The Parts of Speech
Pronouns
What is a Preposition?
Problems with Prepositions
Transportation
Flying the Hyper Skies
Are Propellers Fin-ished?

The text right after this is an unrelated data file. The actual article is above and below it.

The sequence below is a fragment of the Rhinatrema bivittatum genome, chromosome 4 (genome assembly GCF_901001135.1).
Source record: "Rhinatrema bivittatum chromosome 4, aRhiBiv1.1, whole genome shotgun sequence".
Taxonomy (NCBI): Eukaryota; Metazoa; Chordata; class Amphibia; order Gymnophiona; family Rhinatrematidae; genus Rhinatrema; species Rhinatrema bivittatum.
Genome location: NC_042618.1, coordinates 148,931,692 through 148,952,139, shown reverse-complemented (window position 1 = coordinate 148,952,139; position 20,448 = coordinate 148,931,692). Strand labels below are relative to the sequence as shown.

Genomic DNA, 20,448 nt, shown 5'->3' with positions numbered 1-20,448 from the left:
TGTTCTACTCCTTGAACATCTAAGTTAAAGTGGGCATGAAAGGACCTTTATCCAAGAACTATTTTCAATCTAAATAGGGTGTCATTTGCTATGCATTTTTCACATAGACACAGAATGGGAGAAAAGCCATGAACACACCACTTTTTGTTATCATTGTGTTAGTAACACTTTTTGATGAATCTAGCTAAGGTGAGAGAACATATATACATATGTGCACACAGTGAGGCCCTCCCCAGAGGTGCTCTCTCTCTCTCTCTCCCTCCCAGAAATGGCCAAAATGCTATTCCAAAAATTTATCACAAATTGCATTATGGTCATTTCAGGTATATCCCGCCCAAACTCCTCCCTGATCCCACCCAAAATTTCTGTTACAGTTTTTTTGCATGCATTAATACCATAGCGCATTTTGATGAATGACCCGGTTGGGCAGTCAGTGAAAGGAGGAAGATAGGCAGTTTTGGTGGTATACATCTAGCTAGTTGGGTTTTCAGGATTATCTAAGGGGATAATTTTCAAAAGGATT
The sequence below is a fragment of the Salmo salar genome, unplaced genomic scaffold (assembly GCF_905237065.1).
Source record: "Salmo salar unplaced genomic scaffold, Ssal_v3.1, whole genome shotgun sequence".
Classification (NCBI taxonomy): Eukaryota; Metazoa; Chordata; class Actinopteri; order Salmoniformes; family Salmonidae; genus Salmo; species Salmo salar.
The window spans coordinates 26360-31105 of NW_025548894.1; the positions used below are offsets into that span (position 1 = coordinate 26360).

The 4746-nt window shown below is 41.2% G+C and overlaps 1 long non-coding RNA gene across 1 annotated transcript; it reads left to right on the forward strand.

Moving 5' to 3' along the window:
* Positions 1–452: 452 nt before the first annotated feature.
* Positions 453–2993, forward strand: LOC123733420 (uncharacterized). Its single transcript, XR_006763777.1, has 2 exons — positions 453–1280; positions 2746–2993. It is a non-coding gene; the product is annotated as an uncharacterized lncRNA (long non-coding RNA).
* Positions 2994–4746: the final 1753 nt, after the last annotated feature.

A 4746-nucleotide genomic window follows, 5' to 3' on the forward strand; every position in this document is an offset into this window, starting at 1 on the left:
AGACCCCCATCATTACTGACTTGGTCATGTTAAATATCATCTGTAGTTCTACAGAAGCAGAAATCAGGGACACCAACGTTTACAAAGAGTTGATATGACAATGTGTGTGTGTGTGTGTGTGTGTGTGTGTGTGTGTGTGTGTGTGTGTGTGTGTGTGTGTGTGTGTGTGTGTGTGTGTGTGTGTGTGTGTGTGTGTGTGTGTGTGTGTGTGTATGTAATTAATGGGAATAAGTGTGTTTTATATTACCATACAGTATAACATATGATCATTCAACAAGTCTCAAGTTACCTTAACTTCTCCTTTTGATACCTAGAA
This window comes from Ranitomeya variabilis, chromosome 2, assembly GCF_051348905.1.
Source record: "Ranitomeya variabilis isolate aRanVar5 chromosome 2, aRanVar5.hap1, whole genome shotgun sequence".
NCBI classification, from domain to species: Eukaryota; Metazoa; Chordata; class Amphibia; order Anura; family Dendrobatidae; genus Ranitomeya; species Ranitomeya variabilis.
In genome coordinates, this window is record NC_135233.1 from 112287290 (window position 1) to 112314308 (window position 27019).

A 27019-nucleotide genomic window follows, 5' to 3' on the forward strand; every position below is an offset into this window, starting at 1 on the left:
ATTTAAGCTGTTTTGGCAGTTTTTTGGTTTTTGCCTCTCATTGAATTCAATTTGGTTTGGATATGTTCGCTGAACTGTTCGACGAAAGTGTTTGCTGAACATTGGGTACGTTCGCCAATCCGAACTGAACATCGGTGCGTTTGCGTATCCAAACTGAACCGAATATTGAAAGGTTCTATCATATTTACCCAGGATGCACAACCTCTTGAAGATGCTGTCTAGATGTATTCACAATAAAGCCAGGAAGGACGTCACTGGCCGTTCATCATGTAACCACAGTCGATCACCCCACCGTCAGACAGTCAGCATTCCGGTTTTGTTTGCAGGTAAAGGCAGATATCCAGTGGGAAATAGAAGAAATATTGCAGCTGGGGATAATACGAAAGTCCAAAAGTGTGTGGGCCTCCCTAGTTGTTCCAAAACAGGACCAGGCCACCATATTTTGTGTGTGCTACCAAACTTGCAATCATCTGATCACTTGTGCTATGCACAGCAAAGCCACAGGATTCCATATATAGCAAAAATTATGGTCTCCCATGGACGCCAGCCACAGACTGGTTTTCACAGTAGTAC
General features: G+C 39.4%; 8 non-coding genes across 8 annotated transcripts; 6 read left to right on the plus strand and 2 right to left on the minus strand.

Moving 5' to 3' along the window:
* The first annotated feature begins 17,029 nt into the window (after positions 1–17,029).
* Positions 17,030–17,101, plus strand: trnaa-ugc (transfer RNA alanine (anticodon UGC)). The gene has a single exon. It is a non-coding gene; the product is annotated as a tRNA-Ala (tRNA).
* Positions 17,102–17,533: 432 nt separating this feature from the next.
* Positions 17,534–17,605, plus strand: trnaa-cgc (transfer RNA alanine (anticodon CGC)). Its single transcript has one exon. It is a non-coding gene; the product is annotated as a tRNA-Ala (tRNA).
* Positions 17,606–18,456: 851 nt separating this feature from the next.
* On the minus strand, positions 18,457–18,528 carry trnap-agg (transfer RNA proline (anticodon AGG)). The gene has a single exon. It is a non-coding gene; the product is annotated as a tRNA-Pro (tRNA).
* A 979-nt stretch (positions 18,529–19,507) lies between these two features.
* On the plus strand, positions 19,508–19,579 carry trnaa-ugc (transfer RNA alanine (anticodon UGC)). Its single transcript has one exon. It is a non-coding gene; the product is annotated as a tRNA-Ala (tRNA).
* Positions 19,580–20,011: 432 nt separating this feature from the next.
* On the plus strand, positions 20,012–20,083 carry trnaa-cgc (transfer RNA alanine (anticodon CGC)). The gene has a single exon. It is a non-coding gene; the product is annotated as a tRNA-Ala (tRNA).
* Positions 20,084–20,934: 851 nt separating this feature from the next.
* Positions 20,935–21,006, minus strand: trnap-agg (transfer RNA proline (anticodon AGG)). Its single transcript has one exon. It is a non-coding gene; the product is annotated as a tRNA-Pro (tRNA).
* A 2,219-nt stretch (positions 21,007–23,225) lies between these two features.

How to Fly Like a Bat
Weather
Recipe for a Hurricane
Where rivers run uphill
Catching Some Rays
Add your Article

Humpback Whales